The Checkout

Vitamins and Organic Food

Be wary of super cheap multivitamins that are for sale in dollar stores and other super discounters. That's the conclusion of the latest Consumer Reports after the magazine tested 18 multivitamin brands from such stores as The Dollar Store, Family Dollar and Big Lots. The magazine tested for vitamin/mineral content and dissolvability to determine if the pills break down fast enough to be absorbed. Its results: Nearly half of the 18 tested brands failed to contain the labeled amount of at least one nutrient and several did not dissolve adequately. Over the years, the magazine has tested major multivitamin brands and they have always proved reliable. "We recommend sticking to those better-known brands of multivitamins," Consumer Reports said.

Also this month:

The magazine has tips on when it pays to buy organic food. The magazine recommends that you buy organic apples, bell peppers, celery, cherries, imported grapes, nectarines, peaches, pears, potatoes, red raspberries, spinach and strawberries because when conventionally grown, these fruits and vegetables tend to be laden with pesticides. On the other hand, it's not worth spending extra to buy organic asparagus, avocados, bananas, broccoli, cauliflower, sweet corn, kiwi, mangos, onions, papaya, pineapples and sweet peas because multiple pesticide residues are generally rarely found on these items.

And never spend extra on organic seafood, because whether caught in the wild or farm-raised, fish can be labeled organic even if it contains mercury and PCBs.

By  |  January 10, 2006; 9:30 AM ET Consumer Tips
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Hi: One word on vitamines is: B-Balanced Complex. There in B-50,B-100,B-150 doseages.Balanced means all B vitamines are in correct porportion. Real secret here is that 250 mgm of B-1 (thiamine) forces renewed nural growth. Big factor in staying healther & younger in heart. Although not easy to obtain, thiamine hcl is prefered over thiamine mononitrate.This knowledge is greatest breakthru in long term prevention.Signed:Physician Thomas Stewart Von Drashek M.D.

Posted by: Thomas Stewart Von Drashek M.D. | January 10, 2006 11:22 AM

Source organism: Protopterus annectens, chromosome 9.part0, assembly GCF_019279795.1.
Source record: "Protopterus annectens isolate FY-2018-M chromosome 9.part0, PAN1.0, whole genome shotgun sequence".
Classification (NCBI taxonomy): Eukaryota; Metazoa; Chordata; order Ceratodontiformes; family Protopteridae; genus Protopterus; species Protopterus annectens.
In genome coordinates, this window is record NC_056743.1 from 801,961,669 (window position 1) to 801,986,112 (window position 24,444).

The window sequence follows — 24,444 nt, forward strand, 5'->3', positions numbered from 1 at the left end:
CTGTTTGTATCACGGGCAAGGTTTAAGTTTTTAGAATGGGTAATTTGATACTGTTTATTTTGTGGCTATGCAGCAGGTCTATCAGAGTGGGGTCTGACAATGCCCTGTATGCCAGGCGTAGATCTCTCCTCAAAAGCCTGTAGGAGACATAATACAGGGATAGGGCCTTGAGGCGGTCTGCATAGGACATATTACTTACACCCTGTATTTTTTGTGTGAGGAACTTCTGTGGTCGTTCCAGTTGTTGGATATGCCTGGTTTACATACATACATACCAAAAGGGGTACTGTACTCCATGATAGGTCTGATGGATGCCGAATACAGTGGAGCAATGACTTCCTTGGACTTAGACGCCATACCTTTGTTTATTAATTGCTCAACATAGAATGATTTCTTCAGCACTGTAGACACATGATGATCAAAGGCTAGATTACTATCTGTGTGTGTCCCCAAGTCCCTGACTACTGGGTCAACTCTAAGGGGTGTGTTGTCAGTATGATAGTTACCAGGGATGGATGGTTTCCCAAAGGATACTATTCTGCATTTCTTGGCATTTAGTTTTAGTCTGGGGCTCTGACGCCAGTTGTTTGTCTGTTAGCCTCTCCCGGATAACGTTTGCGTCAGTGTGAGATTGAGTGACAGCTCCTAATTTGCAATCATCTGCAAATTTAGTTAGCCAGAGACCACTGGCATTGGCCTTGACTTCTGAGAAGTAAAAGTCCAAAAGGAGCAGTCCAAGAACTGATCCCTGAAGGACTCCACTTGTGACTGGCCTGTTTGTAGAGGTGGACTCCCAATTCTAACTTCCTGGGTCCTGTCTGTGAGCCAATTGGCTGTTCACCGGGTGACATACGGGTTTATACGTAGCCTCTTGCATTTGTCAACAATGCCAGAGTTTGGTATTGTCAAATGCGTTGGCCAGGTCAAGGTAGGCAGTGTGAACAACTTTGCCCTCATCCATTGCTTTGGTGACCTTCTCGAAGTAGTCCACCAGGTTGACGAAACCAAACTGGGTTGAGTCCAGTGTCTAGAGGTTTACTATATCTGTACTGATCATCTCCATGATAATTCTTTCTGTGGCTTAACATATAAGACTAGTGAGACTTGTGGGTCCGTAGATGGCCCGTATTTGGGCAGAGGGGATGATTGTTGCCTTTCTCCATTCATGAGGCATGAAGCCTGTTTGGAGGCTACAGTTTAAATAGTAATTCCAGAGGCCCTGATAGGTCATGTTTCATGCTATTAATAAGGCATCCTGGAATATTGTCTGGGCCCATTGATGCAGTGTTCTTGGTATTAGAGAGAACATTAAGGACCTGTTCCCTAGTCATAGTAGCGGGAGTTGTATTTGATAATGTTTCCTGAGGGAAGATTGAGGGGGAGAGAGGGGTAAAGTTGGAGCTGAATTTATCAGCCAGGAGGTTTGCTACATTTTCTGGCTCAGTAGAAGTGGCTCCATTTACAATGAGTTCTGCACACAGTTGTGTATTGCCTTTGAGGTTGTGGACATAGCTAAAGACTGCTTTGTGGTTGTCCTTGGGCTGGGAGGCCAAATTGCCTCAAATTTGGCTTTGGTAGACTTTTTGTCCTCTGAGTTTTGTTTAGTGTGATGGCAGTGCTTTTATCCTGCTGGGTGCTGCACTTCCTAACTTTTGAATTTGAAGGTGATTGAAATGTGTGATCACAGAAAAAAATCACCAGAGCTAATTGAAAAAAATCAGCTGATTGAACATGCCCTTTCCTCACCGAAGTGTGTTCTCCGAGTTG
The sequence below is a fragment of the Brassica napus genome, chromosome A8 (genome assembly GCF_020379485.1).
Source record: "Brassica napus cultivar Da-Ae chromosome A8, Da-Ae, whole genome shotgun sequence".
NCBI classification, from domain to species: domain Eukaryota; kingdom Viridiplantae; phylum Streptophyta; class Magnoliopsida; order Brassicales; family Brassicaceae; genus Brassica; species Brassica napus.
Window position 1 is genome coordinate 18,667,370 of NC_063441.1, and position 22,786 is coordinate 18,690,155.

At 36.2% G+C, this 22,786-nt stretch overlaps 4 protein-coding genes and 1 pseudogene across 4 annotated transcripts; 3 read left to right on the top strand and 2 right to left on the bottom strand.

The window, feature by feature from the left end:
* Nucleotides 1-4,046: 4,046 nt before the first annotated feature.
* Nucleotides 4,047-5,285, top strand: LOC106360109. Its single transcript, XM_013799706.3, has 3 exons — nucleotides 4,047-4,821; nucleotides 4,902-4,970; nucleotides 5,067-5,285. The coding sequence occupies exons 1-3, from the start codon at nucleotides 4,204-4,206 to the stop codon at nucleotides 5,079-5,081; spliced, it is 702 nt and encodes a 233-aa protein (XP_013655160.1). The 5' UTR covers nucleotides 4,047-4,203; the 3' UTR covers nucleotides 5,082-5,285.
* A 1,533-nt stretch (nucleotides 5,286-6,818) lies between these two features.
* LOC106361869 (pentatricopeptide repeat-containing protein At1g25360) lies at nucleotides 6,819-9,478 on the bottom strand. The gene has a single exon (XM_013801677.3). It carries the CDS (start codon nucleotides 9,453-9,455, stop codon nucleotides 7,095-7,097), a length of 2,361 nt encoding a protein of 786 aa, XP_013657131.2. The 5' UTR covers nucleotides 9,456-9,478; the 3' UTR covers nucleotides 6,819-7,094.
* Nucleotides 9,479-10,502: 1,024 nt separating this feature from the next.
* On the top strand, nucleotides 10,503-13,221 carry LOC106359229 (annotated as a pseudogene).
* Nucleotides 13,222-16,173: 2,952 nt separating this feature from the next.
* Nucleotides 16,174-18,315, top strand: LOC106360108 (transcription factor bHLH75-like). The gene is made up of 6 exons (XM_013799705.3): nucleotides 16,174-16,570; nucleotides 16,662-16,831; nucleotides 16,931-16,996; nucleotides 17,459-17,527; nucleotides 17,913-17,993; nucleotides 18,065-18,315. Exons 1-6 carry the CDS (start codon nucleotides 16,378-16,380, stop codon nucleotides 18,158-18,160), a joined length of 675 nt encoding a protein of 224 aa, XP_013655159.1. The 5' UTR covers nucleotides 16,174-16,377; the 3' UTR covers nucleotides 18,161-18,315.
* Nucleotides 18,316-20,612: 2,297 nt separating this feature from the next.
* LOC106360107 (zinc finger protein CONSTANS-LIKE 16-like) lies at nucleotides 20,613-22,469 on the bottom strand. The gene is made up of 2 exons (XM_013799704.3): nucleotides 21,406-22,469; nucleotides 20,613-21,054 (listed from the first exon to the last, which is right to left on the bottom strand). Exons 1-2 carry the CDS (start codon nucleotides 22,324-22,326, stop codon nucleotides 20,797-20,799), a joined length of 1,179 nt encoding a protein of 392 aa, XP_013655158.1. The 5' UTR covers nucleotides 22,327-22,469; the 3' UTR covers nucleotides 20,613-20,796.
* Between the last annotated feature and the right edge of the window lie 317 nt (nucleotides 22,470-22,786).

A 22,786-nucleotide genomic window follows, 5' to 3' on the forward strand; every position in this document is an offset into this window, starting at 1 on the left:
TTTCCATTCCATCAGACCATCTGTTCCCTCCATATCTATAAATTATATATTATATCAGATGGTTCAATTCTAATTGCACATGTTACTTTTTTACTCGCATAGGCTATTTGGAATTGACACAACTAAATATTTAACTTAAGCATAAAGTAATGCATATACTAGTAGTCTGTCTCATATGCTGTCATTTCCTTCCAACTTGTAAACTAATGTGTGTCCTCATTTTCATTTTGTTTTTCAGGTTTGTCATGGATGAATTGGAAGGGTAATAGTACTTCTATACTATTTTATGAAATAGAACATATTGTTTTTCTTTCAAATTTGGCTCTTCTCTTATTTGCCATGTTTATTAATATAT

Well, people should pay more attention to the store brands as well...the one-a-day vitamins so many people take are shams. Think of all the stuff the lable claims is in there, then ask yourself if it makes sense that all of it is contained within that dinky little pill. Also, a lot of those vitamins contacin fillers like chalk and yeast that affect their potency and can affect people with sensitivities. I switched to a different brand of vitamins several years ago, and it made all the difference in the world. I noticed a definite spike in my energy and overall health, and even though I now take eight pills a day instead of one it's worth it. People who are looking for serious health benefits from their supplements should look into vitamins made from high-quality ingredients without fillers or preservatives.

Posted by: look at your pills | January 10, 2006 11:27 AM

When I read, "And never spend extra on organic seafood, because whether caught in the wild or farm-raised, fish..." alarms went of in my head. There are big reasons not to buy most farm-raised fish. Farm raised fish have higher levels of carcinogenic toxins and they are decimating our wild salmon runs here on the northwest coast. I realize you were merely discussing the organic labeling question but often people equate organic fish with wild caught.

Posted by: Scott in Seattle | January 10, 2006 11:41 AM

I appreciate the Consumer Reports analysis of when to buy organic but they seem to have taken the limited viewpoint of direct health benefits to consumers. Another major reason to buy organic is because of the release of toxins to the environment, so it still may be worth purchasing organic even if there are no pesticide residues in the final product.

Posted by: Robert Buschbacher | January 10, 2006 12:16 PM